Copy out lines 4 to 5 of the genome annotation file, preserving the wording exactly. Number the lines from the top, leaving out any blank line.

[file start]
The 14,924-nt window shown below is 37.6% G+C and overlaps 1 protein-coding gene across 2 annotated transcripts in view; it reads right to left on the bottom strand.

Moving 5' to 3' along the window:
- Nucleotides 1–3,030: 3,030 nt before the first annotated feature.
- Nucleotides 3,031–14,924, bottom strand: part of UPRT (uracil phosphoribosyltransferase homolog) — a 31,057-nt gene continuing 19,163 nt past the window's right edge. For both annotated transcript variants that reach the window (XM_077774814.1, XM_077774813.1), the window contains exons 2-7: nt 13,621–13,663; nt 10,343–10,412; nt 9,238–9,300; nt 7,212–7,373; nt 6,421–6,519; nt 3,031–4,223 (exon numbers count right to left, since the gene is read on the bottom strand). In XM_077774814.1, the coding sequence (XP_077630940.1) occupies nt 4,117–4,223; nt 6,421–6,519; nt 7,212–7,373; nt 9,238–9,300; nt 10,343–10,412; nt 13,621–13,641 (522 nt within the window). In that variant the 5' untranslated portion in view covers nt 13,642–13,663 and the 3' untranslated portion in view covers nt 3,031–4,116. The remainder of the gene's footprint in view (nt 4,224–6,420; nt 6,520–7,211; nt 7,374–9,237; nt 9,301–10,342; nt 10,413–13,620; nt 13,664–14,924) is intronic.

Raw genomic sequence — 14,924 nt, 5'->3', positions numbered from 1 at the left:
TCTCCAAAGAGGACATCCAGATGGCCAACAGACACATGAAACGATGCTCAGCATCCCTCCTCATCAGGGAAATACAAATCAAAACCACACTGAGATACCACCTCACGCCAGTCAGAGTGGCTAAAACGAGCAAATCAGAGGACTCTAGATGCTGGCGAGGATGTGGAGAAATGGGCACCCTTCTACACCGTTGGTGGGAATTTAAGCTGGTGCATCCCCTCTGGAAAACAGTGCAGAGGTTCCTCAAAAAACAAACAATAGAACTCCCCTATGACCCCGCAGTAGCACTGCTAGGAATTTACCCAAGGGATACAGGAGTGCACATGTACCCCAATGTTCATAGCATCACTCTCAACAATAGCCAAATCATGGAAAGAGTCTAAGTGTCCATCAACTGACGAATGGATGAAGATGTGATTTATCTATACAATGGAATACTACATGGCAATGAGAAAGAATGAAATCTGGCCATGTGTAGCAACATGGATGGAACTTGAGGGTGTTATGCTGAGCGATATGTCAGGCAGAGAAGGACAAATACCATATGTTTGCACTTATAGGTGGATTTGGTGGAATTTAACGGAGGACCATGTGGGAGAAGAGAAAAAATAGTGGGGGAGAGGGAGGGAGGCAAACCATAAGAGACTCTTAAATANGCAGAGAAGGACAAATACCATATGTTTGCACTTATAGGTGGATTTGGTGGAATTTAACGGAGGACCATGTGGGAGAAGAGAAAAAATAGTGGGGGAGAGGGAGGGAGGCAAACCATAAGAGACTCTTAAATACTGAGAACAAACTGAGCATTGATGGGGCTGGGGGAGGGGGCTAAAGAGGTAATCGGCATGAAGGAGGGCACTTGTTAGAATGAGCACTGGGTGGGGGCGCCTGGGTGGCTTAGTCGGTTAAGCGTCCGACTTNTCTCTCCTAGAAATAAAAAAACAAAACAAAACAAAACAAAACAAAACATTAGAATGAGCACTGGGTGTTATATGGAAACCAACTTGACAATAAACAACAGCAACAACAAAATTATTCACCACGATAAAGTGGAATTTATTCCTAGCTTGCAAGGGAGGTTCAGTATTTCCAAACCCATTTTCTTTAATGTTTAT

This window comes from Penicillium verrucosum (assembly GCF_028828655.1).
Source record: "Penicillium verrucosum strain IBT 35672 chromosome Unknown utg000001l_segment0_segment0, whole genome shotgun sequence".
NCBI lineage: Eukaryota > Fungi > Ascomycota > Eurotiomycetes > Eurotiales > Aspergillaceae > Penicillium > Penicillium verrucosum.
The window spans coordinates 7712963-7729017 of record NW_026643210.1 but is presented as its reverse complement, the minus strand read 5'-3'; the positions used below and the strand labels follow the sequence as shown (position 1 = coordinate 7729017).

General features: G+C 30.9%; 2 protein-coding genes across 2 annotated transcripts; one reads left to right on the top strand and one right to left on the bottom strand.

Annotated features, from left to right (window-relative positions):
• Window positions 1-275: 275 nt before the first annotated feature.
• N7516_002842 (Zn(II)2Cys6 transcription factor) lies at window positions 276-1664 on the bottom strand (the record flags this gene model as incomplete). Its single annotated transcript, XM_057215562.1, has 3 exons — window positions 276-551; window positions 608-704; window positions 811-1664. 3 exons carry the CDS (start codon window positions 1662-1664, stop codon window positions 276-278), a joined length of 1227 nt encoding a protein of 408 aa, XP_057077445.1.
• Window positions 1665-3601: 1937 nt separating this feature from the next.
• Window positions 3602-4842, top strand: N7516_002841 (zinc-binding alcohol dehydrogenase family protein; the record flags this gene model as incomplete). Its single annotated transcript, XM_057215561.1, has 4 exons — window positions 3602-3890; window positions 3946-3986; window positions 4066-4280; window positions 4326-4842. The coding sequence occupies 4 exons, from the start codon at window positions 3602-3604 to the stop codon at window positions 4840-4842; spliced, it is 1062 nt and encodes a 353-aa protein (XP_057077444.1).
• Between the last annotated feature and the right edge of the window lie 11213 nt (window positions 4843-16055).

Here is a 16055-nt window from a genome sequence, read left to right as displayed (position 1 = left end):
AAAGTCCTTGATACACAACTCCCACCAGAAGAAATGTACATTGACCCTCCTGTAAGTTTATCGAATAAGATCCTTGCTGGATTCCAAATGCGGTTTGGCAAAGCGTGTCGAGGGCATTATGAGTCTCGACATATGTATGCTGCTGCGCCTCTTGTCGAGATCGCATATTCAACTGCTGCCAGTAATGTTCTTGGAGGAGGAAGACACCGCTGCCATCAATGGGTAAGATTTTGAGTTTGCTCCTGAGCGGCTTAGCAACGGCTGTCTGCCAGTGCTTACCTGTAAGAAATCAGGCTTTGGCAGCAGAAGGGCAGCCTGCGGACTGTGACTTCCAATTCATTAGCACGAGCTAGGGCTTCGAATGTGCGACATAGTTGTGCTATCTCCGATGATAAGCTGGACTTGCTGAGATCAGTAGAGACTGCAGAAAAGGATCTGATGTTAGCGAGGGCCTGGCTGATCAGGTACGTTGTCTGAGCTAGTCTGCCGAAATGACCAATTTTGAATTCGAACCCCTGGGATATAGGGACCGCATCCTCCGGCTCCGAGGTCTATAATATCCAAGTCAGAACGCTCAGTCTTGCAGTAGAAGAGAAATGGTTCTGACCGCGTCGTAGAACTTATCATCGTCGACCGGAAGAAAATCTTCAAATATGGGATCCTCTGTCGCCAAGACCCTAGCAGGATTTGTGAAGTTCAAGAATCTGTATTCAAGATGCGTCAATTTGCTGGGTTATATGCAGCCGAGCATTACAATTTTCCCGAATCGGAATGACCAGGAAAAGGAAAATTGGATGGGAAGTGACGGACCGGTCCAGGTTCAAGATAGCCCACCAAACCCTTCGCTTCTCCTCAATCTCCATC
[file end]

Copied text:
- Nucleotides 3,031–14,924, bottom strand: part of UPRT (uracil phosphoribosyltransferase homolog) — a 31,057-nt gene continuing 19,163 nt past the window's right edge. For both annotated transcript variants that reach the window (XM_077774814.1, XM_077774813.1), the window contains exons 2-7: nt 13,621–13,663; nt 10,343–10,412; nt 9,238–9,300; nt 7,212–7,373; nt 6,421–6,519; nt 3,031–4,223 (exon numbers count right to left, since the gene is read on the bottom strand). In XM_077774814.1, the coding sequence (XP_077630940.1) occupies nt 4,117–4,223; nt 6,421–6,519; nt 7,212–7,373; nt 9,238–9,300; nt 10,343–10,412; nt 13,621–13,641 (522 nt within the window). In that variant the 5' untranslated portion in view covers nt 13,642–13,663 and the 3' untranslated portion in view covers nt 3,031–4,116. The remainder of the gene's footprint in view (nt 4,224–6,420; nt 6,520–7,211; nt 7,374–9,237; nt 9,301–10,342; nt 10,413–13,620; nt 13,664–14,924) is intronic.

Raw genomic sequence — 14,924 nt, 5'->3', positions numbered from 1 at the left: